Helping the attackers

FROM physical violence to years of demeaning mental torture, domestic abuse can come in numerous forms, yet help is at hand to help the attackers change their ways.

CHRIS CORDNER met the team at Harbour who help bring about change.

IT’S emotional work and often reduces grown men to tears when they realise their errors of their violent ways.

Every week, a team at Harbour Support Services in Hartlepool helps dozens of men to stop the abuse which is ruining their lives and that of their families.

Emma Goding, men’s service co-ordinator, has been with Harbour for 10 years and six of those in the men’s programme. She’s seen men who are guilty of violent, emotional and verbal abuse emerge from weeks of treatment as changed people.

On a monthly basis, Harbour gets 50 referrals across an area covering Redcar, Middlesbrough, Stockton and Hartlepool, with 14 of those from Hartlepool.

The team handling the “perpetrators programme” is 11-strong with eight people handling work sessions. There are two day workers and Emma.

Referrals can come from social services, probation or even from the men themselves.

Harbour does realise that it’s not just men who can be the attackers but their funding programme means they can only help male perpetrators at the moment.

Before anyone is accepted onto one of the 27-week programme, they have to go through three suitability assessments.

“We want them to acknowledge that there has been violence or some sort of abusive behaviour,” said Emma.

“Quite often, we get people who will say they have never been physically violent but they have been emotionally abusive, or they have jealousy as an issue.

“It can be things like making threats to a partner or threatening to take away the children, or calling them names.

“For them to be suitable, they have to be willing to attend a course and be willing to change.”

The course which follows lasts for 27-weeks split into three blocks.

“We look at abuse in all its forms,” said Emma. “Some people think that restraint is okay. We also explain what we mean by physical violence. We have to get across that it is not acceptable.”

Men are encouraged to talk about their life experiences, their upbringing and any abuse they may have suffered themselves.

But Emma added: “We always say to people that abuse is a choice they have made and other people will have had the same experiences as them but they were not abusive.

Men are encouraged to do “homework” to show they have learned the lessons of the sessions.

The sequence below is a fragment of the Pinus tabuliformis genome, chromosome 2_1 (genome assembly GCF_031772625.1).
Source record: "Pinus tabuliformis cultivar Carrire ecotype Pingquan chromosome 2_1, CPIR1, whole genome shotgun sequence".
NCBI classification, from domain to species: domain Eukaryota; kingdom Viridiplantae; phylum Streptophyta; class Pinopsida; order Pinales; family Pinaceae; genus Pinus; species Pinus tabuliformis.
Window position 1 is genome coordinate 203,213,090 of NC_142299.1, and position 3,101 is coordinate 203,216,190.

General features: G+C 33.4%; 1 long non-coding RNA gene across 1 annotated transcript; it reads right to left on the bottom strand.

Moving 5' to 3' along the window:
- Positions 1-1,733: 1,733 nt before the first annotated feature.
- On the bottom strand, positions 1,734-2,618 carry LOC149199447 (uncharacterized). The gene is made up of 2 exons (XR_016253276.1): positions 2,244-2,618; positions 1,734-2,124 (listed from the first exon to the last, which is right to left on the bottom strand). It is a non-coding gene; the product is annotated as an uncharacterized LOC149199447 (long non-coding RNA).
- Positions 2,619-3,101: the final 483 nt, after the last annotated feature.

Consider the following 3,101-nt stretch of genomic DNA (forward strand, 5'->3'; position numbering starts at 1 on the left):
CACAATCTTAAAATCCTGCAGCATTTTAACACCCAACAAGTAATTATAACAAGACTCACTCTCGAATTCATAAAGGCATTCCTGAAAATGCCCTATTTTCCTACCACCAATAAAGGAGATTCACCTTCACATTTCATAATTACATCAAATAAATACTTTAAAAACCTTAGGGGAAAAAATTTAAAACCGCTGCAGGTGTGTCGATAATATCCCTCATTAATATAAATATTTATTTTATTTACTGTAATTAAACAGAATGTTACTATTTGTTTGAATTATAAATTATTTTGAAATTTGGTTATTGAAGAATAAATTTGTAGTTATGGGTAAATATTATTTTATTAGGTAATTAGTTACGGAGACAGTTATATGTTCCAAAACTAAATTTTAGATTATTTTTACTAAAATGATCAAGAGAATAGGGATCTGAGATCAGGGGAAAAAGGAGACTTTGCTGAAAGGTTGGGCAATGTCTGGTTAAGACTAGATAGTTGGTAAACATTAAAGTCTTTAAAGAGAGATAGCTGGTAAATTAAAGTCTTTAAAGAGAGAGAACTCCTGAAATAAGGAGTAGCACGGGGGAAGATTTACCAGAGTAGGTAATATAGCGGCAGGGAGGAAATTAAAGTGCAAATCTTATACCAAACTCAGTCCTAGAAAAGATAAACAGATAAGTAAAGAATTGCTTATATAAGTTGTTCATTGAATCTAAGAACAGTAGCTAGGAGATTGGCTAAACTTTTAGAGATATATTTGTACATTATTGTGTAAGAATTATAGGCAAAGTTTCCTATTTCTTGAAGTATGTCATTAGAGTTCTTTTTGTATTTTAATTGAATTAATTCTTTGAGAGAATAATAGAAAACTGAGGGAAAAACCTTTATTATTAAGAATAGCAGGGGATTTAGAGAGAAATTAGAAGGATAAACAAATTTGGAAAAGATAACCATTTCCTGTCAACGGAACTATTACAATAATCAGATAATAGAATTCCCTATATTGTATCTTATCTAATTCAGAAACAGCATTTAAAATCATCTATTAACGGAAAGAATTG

Emma explained: “They might be being criticised at home and instead of over-reacting and throwing their tea against the wall, they take the criticism and calmly explain their point of view afterwards.

“Often, the sessions are emotional especially when subjects such as violence and abuse of children is raised.

Emma said: “It can be quite hard for men to admit they harmed a child and that could have been emotionally as well as physically.”

But Emma is never failed to be moved by the changes which come across the men as the weeks progress.

“They can be quite cold at first. They can be resentful, angry and they don’t want to open up,” she added.

“By the time they get through the programme, they are in a different place.”

But she stresses that 27 weeks of help need not be the end for men who feel they need more support.

“They can always contact us. We are always there for them,” she said.

Harbour has worked with attackers aged from 18 to men in their 70s.

But the biggest barrier for many attackers is making the first step towards changing their ways.

Emma added: “A lot of them think there is a stigma attached to it. It sometimes stops people from coming to us.

“But by coming forward, it is the first step to getting some help regardless of how old you are or where you come from.”

For Emma, job satisfaction comes from “seeing families back as a family again”.

She said: “I love my job. It is always a challenge and it can be quite difficult at times.

“But when you have seen someone who says ‘thank you for listening’ it makes it all worthwhile.”

Emma added: “We get 50 men a month on average but I am certain there are many more perpetrators than that out there.

“My message to them is ‘come forward because there is a service here that can help you. Some people might not come forward because they fear we will look down at them.

“We want to help them and help them to change.”